Arts Advocacy Update
Please Urge Increased FY2024 Appropriations for NEA and NEH; U.S. House Appropriations Committee Considers 10% Cut
Tomorrow, July 19, the U.S. House Appropriations Committee is currently scheduled to markup its FY2024 Interior, Environment, and Related Agencies appropriations (funding) bill, which includes funding for the National Endowment for the Arts (NEA) and National Endowment for the Humanities (NEH). The markup process starts the consideration of the bill. The bill provides non-defense discretionary spending totaling $25.42 billion, which is $13.43 billion (35%) below FY2023-enacted funding levels and $21.37 billion below the president’s FY2024 budget request.
The bill provides $186.3 million for the NEA and NEH, which is $20.7 million (10%) below the FY2023-enacted funding level ($207 million) and $24.7 million below the president’s FY2024 Budget Request ($211 million). Here is an appropriations history for the NEA. The bill additionally reduces funding for nearly every relevant federal agency and is supposed to meet the programmatic needs of relevant federal agencies by reining in spending for low-priority programs. You can watch the U.S. House Appropriations Committee markup here (July 19 at 10:00 a.m. ET). A committee summary of the bill can be found here.
Please urge your U.S. Representatives and Senators to pass increased appropriations (at least $211 million) for the NEA and NEH by using this OPERA America Action Alert. The NEA is the only arts funder in the United States — public or private — that provides access to the arts in all 50 states, the District of Columbia, and U.S. jurisdictions.
Congressional timeline: U.S. Congress is required under the Fiscal Responsibility Act of 2023 (H.R. 3746; Public Law 118-5) — the debt-limit agreement — to return to regular order concerning its appropriations process, which is passing 12 separate appropriations bills that fund all federal agencies within the federal government by the end of the year. The agreement establishes a two-year budget cap that reduces federal spending by $1.5 trillion. There are only several days before Congress starts its month-long August recess. The new fiscal year (FY2024) for the federal government commences on October 1, 2023.
The U.S. Department of Homeland Security (DHS) recently issued a notice that delays final rulemaking for DHS Docket No. USCIS 2021-0010, U.S. Citizenship and Immigration Services Fee Schedule and Changes to Certain Other Immigrations Benefit Request Requirements until March 2024. DHS released its proposed rule in January 2023 and solicited feedback from interested stakeholders until March 2023. DHS continues to consider public feedback submitted in response to the proposal, which significantly increases fees for O and P visas, caps the number of beneficiaries for group petitions, and lengthens the time by which U.S. Citizenship and Immigration Services has to respond to petitions filed via Premium Processing Service.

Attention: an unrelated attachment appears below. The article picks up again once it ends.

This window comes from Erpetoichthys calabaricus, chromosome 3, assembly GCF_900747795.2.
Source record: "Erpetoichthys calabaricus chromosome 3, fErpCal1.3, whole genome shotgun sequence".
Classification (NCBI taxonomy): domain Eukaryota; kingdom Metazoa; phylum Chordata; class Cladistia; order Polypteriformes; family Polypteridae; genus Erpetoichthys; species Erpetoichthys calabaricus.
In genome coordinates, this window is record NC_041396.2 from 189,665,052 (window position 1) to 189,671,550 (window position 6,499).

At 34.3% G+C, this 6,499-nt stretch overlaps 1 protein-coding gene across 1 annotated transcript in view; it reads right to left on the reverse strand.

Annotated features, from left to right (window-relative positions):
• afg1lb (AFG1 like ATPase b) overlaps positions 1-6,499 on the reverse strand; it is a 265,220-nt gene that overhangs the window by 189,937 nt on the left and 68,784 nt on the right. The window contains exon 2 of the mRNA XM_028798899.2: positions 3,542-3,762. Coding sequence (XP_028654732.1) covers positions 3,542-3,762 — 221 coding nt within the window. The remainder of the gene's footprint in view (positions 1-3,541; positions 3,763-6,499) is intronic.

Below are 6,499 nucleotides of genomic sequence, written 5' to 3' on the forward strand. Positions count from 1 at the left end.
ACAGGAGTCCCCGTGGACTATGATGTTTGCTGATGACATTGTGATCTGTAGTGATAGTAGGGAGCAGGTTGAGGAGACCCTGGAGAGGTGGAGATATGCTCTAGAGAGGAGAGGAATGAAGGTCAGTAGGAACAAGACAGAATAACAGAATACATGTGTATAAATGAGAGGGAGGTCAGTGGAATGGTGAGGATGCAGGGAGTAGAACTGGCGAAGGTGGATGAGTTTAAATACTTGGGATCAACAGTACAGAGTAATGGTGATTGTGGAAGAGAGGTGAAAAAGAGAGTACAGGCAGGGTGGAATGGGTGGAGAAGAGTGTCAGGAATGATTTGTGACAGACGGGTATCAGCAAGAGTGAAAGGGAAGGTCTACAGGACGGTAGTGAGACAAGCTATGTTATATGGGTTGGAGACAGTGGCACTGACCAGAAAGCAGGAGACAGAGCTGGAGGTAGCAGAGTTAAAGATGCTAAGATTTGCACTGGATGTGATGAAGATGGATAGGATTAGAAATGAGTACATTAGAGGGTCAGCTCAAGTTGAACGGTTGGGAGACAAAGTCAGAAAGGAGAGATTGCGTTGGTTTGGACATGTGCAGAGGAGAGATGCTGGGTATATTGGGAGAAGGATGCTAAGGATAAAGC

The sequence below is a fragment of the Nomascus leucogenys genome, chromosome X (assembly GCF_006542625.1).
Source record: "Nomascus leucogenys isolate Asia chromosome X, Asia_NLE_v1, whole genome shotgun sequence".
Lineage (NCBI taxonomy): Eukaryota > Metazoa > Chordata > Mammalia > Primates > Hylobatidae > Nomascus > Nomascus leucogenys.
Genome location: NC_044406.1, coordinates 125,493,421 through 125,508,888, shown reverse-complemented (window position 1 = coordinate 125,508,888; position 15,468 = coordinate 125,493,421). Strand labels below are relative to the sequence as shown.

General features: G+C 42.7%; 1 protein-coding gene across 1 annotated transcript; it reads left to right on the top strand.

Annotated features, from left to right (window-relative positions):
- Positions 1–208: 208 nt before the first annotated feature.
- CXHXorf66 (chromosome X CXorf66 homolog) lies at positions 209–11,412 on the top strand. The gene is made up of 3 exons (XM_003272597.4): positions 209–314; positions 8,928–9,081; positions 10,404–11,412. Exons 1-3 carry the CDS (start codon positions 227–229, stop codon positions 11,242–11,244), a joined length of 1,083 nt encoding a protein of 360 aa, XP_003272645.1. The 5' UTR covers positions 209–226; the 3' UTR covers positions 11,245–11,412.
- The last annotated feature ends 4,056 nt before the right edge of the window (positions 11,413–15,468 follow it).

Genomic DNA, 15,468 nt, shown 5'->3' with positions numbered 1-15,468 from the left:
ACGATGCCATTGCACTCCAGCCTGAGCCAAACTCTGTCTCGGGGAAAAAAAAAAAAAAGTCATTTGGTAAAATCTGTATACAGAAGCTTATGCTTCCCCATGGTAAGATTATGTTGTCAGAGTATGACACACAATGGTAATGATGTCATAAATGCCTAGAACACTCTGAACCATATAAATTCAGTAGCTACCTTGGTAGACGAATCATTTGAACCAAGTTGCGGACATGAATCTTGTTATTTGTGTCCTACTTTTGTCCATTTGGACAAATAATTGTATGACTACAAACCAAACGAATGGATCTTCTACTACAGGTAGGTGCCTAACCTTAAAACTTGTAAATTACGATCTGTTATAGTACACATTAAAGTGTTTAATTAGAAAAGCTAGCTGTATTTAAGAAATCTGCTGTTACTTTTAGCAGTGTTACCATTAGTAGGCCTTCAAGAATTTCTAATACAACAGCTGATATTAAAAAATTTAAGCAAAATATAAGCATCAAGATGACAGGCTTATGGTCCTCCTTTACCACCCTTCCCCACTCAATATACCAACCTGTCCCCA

OPERA America is a signatory on joint comments filed by the Performing Arts Visa Working Group (PAVWG) in opposition to the proposed rule. Thousands of comments across the arts and cultural sector, business community, and nonprofit sector were submitted in opposition to the proposed rule, including opposing comments filed by the U.S. Small Business Administration. Any notice of final rulemaking in March 2024 could set new visa fee levels that could differ from the proposed fees, confirm any policy changes, and set a date by which any changes would take effect.
Please use this OPERA America Action Alert to urge your U.S. representatives and senators to contact the DHS to withdraw the proposed rule. Further information about the proposed rule and other performing arts visa issues can be found on the Artists From Abroad website.
OPERA America is a member of the Fix the Tix Coalition, led by the National Independent Venue Association (NIVA), to improve the event ticketing experience for consumers and to protect consumers from deceptive and predatory ticketing practices. The Coalition is working to get comprehensive legislation introduced, considered, and passed by the U.S. Congress by the end of the year. Comprehensive legislation will be based on the following four principles:
- Prohibit: price gouging, fake tickets, predatory practices, and deceptive websites.
- Provide: all-in ticket pricing transparency.
- Prioritize: market integrity, fan access to face-value tickets, and fan privacy and safety.
- Promise: fans have the opportunity to resell tickets.
Here are the Coalition’s talking points and policy proposal. OPERA America will keep its members and allies posted when legislation is introduced so they can urge their U.S. representatives and senators to pass the bill.